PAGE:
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The Camino de Santiago in the Pyrenees

A network of historic pilgrimage routes taken by millions of Christians, beginning in the early 9th century, who traveled from throughout Europe and beyond to the resting place of St. James the Great, the apostle of Jesus Christ. They sojourned on old Roman roads and ancient trails used by pre-Christian pagan worshipers who followed the Milky Way and the path of the sun to its resting place at Land’s End – Finisterre in the northeastern corner of the Iberian Peninsula.

Most of those pilgrims had to traverse the mighty Pyrenees to enter Iberia. Many crossing points were used, including the famous Napoleon route over Ibaneta pass from Saint Jean Pied de Port to Roncesvalles, used by 90% of modern pilgrims. However, many other routes were used over the centuries, some of which use little-know mountain passes in the higher mountains of the Central Massif of the Pyrenees, the most spectacular terrain of all! It is these that we propose to explore with you!

The Pilgrimage Trails across the Pyrenees from France to Spain

Here are suggested examples of some of the most important Camino routes crossing the Pyrenees. We can create an itinerary focusing on the highlights of each route that is personally adapted to suit your available dates and preferences in terms of difficulty, type of accommodations etc. In all cases, we can also combine these routes with other hikes in nearby spectacular mountain terrain to make a unique and interesting trip of a lifetime.

Put yourselves in the hands of our expert guides, who’ve been leading trips on many different Camino routes since the earliest days of its resurgence in the 1990’s. We know the Camino inside and out, forwards and backwards.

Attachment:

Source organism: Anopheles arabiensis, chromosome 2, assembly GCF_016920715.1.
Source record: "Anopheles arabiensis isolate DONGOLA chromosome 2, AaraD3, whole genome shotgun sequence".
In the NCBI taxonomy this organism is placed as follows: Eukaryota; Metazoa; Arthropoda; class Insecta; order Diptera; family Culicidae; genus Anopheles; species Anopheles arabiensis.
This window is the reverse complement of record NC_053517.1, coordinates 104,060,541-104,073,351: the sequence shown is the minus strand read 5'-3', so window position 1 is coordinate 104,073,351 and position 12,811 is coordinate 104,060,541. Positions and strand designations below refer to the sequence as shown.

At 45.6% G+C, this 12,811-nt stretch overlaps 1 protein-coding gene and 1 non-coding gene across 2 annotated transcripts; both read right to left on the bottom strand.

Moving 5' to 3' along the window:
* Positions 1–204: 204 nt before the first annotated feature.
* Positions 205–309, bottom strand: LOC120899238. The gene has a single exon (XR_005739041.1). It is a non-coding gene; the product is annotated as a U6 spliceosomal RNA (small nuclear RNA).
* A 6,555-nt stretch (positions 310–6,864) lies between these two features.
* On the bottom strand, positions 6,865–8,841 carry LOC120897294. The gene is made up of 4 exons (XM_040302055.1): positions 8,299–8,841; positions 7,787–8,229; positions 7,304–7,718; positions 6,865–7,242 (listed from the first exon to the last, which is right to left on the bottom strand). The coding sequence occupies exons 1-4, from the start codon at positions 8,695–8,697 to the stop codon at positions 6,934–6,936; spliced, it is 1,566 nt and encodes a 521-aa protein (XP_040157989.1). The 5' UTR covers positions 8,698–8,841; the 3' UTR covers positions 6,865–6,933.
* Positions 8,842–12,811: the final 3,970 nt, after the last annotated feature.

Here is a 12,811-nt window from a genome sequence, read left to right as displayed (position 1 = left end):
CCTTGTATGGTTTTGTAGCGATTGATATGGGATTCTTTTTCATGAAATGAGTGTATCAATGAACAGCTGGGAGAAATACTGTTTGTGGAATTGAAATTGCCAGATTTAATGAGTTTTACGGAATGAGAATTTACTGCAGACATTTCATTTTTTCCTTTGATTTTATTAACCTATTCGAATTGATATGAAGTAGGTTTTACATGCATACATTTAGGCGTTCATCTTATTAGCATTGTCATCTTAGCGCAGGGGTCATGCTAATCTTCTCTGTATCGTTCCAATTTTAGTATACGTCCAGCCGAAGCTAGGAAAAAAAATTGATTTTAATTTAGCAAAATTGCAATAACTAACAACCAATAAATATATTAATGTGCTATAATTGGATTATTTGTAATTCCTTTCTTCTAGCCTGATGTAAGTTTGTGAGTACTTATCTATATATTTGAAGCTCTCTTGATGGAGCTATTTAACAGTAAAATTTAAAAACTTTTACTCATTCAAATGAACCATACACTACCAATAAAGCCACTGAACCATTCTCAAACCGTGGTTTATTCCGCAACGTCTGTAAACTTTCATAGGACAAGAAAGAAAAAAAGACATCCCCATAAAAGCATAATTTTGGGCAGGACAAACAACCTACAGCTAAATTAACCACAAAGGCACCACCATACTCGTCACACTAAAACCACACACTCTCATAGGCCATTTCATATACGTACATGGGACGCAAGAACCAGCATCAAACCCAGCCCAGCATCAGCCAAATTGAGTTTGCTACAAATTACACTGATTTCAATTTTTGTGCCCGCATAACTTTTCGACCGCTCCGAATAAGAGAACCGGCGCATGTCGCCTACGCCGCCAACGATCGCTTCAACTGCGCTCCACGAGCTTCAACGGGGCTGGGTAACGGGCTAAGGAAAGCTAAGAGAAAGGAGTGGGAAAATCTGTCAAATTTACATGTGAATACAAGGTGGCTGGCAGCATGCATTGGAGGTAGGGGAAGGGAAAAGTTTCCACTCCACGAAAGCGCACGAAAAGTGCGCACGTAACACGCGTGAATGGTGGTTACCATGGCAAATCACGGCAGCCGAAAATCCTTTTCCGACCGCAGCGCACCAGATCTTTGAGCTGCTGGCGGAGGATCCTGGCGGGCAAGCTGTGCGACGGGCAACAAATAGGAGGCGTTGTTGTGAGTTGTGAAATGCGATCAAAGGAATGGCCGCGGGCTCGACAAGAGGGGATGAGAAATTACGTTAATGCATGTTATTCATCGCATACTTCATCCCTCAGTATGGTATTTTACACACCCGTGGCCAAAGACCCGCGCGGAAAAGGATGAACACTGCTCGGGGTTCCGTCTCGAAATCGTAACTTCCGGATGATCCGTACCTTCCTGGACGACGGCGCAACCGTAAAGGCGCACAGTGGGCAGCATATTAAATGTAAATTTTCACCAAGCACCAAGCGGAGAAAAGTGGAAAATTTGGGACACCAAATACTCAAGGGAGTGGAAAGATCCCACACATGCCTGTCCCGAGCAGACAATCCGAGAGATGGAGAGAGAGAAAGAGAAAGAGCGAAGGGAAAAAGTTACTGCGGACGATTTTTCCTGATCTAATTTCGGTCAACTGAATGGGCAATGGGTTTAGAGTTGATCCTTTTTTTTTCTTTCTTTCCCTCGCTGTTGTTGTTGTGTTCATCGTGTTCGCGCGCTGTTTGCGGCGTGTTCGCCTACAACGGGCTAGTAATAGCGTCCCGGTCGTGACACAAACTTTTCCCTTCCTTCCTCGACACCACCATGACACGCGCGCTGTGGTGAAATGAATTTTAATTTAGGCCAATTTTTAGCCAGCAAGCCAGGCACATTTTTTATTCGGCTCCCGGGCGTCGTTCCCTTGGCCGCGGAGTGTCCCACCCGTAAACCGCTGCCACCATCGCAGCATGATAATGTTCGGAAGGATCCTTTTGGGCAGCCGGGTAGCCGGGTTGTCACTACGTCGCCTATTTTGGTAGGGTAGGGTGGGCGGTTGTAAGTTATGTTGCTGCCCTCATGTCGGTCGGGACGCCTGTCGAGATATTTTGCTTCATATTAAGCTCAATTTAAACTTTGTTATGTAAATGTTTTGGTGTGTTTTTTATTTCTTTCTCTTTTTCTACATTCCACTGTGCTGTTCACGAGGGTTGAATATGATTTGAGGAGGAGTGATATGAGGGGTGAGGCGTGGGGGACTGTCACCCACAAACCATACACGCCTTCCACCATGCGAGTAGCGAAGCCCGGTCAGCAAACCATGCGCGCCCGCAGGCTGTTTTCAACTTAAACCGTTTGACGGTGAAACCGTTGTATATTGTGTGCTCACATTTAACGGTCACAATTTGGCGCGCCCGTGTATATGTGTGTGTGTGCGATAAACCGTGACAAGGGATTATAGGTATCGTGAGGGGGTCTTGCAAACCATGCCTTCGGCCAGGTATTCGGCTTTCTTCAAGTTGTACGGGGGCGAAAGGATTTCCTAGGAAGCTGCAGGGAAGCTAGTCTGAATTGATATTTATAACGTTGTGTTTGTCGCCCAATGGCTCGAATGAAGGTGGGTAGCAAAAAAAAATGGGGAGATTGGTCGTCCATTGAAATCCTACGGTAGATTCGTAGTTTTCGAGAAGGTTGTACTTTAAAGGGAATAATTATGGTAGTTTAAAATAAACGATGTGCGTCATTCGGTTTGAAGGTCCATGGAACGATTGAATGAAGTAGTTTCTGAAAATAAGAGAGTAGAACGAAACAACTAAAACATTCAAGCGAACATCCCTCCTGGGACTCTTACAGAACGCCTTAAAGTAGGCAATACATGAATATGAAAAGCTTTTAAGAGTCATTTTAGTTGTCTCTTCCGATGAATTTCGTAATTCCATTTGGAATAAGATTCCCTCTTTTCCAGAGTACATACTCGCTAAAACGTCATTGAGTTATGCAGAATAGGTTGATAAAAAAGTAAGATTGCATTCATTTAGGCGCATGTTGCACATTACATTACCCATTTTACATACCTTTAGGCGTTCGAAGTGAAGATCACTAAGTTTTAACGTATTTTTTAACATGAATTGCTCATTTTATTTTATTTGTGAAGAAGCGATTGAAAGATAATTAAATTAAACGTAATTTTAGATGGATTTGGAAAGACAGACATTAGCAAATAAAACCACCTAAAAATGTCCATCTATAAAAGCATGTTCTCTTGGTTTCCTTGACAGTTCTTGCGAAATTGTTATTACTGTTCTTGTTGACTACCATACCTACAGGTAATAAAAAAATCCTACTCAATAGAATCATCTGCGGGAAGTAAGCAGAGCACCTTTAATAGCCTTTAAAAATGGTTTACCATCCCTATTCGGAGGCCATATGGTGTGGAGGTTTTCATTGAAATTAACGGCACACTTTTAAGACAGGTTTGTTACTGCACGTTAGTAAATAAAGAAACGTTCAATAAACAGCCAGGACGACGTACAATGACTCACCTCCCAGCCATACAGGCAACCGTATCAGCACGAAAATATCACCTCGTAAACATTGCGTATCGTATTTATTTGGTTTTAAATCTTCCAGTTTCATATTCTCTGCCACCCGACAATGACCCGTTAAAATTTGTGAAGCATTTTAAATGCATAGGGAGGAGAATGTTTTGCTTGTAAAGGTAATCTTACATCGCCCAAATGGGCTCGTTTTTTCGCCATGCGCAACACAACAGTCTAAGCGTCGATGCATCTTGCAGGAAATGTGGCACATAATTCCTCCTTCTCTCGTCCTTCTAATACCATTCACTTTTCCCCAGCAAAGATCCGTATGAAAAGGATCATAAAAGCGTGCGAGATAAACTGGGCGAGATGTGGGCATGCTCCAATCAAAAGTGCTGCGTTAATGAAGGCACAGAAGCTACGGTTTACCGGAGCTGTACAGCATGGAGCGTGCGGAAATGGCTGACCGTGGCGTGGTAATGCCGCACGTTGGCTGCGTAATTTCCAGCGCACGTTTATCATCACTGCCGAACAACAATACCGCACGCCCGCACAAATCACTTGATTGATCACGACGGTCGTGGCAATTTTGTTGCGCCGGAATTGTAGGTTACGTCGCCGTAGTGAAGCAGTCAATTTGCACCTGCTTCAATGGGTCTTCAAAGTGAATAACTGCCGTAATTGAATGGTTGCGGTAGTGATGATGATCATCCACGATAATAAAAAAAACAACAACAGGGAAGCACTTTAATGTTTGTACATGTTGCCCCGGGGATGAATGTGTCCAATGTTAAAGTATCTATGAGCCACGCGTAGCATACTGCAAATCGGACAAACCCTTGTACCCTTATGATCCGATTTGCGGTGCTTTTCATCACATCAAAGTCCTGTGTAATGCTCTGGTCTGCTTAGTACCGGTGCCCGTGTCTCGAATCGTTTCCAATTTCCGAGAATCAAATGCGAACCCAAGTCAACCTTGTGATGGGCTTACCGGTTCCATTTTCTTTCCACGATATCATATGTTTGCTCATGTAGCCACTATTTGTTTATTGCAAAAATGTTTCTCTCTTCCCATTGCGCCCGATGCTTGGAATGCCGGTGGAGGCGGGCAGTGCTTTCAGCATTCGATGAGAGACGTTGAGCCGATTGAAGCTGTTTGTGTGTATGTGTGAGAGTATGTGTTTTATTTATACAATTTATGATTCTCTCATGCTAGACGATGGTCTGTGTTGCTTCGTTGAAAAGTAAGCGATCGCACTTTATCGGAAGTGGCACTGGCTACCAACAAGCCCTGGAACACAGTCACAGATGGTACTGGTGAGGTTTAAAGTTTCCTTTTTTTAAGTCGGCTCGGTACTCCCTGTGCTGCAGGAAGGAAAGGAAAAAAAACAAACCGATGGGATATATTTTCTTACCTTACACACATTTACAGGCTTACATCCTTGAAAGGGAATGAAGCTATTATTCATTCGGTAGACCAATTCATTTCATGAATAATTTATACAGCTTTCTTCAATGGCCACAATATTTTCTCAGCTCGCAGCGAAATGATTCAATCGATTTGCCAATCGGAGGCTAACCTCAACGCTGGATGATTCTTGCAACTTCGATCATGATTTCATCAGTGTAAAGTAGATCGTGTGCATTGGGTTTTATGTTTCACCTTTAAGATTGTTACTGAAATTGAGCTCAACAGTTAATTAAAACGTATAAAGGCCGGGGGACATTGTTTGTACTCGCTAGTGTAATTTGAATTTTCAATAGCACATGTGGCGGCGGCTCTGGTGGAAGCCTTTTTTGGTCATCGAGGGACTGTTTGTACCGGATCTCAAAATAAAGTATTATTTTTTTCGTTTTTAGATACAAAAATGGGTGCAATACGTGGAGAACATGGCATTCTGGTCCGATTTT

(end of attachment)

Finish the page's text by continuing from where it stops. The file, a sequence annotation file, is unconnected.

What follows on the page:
Our guides introduce you to the highlights of each route, including:

  • Native, endemic and unusual flora and fauna

  • Inspiring scenery of mountains, valleys, canyons, forests and rivers

  • Impressive and characteristic geological and topographical features

  • Picturesque medieval villages and traditional architecture

  • Fascinating historic patrimony

  • Rich & diverse culture and art

  • Local customs and festivities

  • Excellent gastronomy and fine wines

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El Camino de Roncesvalles

The most well-trodden route over the centuries

The main crossing trail on the Camino Frances, used by 90% of pilgrims today, following the famous Napoleon route over the Ibaneta Pass (1057 m)  from St. Jean Pied de Port (France) to Roncesvalles.

(4 days 3 nights). Possible extension to Pamplona (+ 2 days).

El Camino de Somport

Once the most popular route to Spain!

At one time, this was the most widely used crossing point in the medieval pilgrimage. Crossing the Pyrenees over the Somport Pass (1632 m) from Olorón Sainte Marie (France) to Canfranc.

4 days/3 nights. Possible extension to Jaca (+ 1 day).

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El Camino de Moins

Walking in the shadow of an extinct volcano

One of the most challenging and beautiful alternatives to the Somport pass route is the Col de Moins (The Monks’ Col) at 2196 meters elevation, from Gabás in the Ossau valley (France) to Canfranc in the Aragón Valley (Spain). En route you pass via the idyllic lakes Lacs d’Ayous in the shadow of an extinct volcano Pic de Midi d’Ossau.

4 days/3 nights. Possible extension to Jaca (+ 1 day).

El Camino de Ordesa

Spectacular terrain in 2 national parks

From the internationally famous pilgrimage site of Lourdes, trails lead through France’s Pyrenees National Park, over the Port de Boucharo/Puerto de Bujaruelo (2271 m) to Torla in Ordesa y Monte Perdido National Park in Spain.

4 days/3 nights.

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